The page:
A Sight on European Defence

The football world cup has given to most Europeans a new idea of Africa. Of course, one or the other country cannot give a good idea of this gigantic and multi-faceted country. However, this world event has shown that Africa is not only the continent of poverty, starvation, civil wars and massive emigration.

The image of Africa I would remember from this World cup, when looking at the different teams, like South-Africa, Ghana, Ivory Coast or Algeria, are the words dynamism, life, courage and will, a strong will to win and to express national pride devoid of any aggressiveness.

Even if there is, according to Pascal Boniface geopolitics of football, we did not speak that much on geopolitics during the last weeks. Therefore I would come back to the relations between Africa and Europe, from the perspective of European Defence, of course. As I would not pretend being experts on those issues, I will try to share some views, based on an article I recently read in ‘Defence Review’. This article deals with the relations between the EU and sub-Saharan Africa and is written by Bastien Nivet. If you want to read it (in French) it is to be found here.

One of the major difficulties I met while reading this article was to identify the effectiveness of European support to African security. Many issues are intricate and prevent any significant step forward.

-While the EU is cooperating with the African Union, the latter suffers of its deficient structure and lack of assets. Furthermore the African Union is in competition with some regional organizations, which strive to establish direct links with the EU.

-Some European countries are not that much interested in Security issues and are mainly present through support to development or via the European Union programs. For instance, Germany refused to participate to Eufor Chad at the level of its financial contribution to the EU budget.

-Other countries have historical links with Africa and have built up influence networks that work well, and may be much better than purely institutional and structured relations.

-Initially, the EU action program to development support was not related with security. It was only part of a broader program including as well Caribbean and Pacific countries. Anyone would understand that this might be difficult to find synergies between those three areas. Anyway this ACP program could not directly contribute to security, as, at that time, European External Policy did not play the role it has now.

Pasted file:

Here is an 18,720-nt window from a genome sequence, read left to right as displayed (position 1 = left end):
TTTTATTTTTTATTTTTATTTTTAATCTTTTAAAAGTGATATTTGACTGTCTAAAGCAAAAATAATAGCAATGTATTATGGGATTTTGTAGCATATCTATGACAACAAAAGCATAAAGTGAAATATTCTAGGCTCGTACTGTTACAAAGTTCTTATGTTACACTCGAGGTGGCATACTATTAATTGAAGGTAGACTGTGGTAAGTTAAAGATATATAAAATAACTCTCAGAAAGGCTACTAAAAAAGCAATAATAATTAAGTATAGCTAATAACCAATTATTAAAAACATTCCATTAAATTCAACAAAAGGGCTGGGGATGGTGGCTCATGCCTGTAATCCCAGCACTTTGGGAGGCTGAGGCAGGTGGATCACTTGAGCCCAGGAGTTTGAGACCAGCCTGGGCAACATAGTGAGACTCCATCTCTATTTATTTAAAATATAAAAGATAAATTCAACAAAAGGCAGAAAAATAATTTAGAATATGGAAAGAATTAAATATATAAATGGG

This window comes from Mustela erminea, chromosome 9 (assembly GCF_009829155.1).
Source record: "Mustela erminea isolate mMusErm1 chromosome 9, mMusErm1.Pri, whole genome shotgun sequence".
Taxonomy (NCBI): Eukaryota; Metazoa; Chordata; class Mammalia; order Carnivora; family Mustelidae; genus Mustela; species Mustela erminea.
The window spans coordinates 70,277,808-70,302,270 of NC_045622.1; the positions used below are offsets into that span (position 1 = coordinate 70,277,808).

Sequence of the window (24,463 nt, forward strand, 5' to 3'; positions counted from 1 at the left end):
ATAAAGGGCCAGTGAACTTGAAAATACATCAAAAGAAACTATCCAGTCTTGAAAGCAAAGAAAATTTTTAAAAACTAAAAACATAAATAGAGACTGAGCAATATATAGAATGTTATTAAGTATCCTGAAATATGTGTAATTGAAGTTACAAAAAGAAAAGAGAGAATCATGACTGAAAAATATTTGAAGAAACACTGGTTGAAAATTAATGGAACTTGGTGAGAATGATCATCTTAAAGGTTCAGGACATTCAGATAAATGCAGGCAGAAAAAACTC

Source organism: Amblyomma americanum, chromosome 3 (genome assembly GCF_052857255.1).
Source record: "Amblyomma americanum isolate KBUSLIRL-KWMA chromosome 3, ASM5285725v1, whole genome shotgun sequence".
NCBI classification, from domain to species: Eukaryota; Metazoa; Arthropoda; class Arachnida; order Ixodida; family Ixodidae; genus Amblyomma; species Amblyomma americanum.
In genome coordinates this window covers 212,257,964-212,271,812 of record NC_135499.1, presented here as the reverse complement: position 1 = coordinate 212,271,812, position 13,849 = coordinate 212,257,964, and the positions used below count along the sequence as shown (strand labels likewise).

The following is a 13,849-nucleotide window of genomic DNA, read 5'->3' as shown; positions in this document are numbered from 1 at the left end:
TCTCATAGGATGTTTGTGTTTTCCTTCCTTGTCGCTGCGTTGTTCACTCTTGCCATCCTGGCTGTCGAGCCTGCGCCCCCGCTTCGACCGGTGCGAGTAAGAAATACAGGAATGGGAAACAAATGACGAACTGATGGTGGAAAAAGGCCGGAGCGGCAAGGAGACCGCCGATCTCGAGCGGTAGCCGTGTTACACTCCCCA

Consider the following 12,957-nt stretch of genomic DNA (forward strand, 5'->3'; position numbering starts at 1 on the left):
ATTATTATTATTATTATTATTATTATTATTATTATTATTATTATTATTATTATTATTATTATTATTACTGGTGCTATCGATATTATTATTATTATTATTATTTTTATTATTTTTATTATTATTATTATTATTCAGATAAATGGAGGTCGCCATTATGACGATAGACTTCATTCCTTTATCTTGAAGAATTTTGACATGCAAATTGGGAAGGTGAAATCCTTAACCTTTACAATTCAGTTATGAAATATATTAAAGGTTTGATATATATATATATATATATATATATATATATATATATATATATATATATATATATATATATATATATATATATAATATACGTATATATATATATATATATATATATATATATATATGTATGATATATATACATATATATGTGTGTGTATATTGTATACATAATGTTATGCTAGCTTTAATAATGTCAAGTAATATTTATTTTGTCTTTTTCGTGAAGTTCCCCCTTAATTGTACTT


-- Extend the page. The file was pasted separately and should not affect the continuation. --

For more than ten years, the EU has been working on the reinforcement of African peace support capabilities. As usual, there has been a mix of European and national initiatives, which do not give a good visibility of the European action to the eyes of the citizens we all are. Even if Europe support were more coherent, one can be far from thinking that results would have been better. One of the poor results originate from different but converging causes:

-even if African Union and regional organizations give an impression of unity, they poorly dissimulate behind this image a huge diversity of national interests, cultures, ways of doing, as well as a poor governance of those organizations. This weakness of the organizations does not only originate in the lack of assets. It comes firstly from this diversity, which is, at least for the time being, much stronger than the will of unity.

Therefore what could the EU do to achieve a real improvement of the security situation in Africa? May be one solution would be not to glorify too much the latest operations by showing every time only the bright side of those. If some of them have been finally successful, the question remains, for how long? A second question could be: what is really a EU operation? Many of them, are still carried to the altar of CFSP to make it happen by hiding the strong national participation of one or two nations, while the other ones just put one or two officers in order to see their flag among the other ones without dedicating any military asset. Regarding the results of an operation, use of armed forces is useless without a long term and efficient development support. However looking at the poor governance of some of those states, this development support should not exclusively cover the economical side of if. It should include the political and social sides as well.

But this is not that simple: such an integral support could be as well considered by the African countries as a neo-colonialism. Such a perception can encourage some countries to undermine EU efforts to develop Africa. This undermining could even come from European countries willing not be regarded as such.

Therefore, I would express serious doubts on EU capability to really support from a global perspective the improvement of security situation in Africa. Probably the most efficient way of doing could consist on supporting punctually one or the other country to stabilize a sub-region during a short period of time, just waiting for a stabilization of the area, but keeping in mind that European contingents could be back in the same area some weeks or months just after the end of the operation.

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